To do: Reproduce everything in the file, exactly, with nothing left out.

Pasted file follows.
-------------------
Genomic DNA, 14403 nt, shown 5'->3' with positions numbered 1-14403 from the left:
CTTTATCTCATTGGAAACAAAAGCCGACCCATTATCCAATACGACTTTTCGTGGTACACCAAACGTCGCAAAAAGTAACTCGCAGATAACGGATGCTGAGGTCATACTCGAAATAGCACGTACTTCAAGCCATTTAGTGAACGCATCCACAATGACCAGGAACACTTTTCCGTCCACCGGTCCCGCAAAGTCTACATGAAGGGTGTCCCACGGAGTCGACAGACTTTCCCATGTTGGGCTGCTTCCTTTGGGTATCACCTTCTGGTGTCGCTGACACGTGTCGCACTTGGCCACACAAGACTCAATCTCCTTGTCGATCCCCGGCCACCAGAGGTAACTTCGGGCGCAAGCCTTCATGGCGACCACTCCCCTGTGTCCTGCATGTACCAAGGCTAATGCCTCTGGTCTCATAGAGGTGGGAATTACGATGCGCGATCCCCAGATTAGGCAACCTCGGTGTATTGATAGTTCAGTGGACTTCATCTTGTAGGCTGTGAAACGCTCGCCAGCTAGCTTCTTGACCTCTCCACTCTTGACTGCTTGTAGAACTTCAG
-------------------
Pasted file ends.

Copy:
Genomic DNA, 14403 nt, shown 5'->3' with positions numbered 1-14403 from the left:
CTTTATCTCATTGGAAACAAAAGCCGACCCATTATCCAATACGACTTTTCGTGGTACACCAAACGTCGCAAAAAGTAACTCGCAGATAACGGATGCTGAGGTCATACTCGAAATAGCACGTACTTCAAGCCATTTAGTGAACGCATCCACAATGACCAGGAACACTTTTCCGTCCACCGGTCCCGCAAAGTCTACATGAAGGGTGTCCCACGGAGTCGACAGACTTTCCCATGTTGGGCTGCTTCCTTTGGGTATCACCTTCTGGTGTCGCTGACACGTGTCGCACTTGGCCACACAAGACTCAATCTCCTTGTCGATCCCCGGCCACCAGAGGTAACTTCGGGCGCAAGCCTTCATGGCGACCACTCCCCTGTGTCCTGCATGTACCAAGGCTAATGCCTCTGGTCTCATAGAGGTGGGAATTACGATGCGCGATCCCCAGATTAGGCAACCTCGGTGTATTGATAGTTCAGTGGACTTCATCTTGTAGGCTGTGAAACGCTCGCCAGCTAGCTTCTTGACCTCTCCACTCTTGACTGCTTGTAGAACTTCAG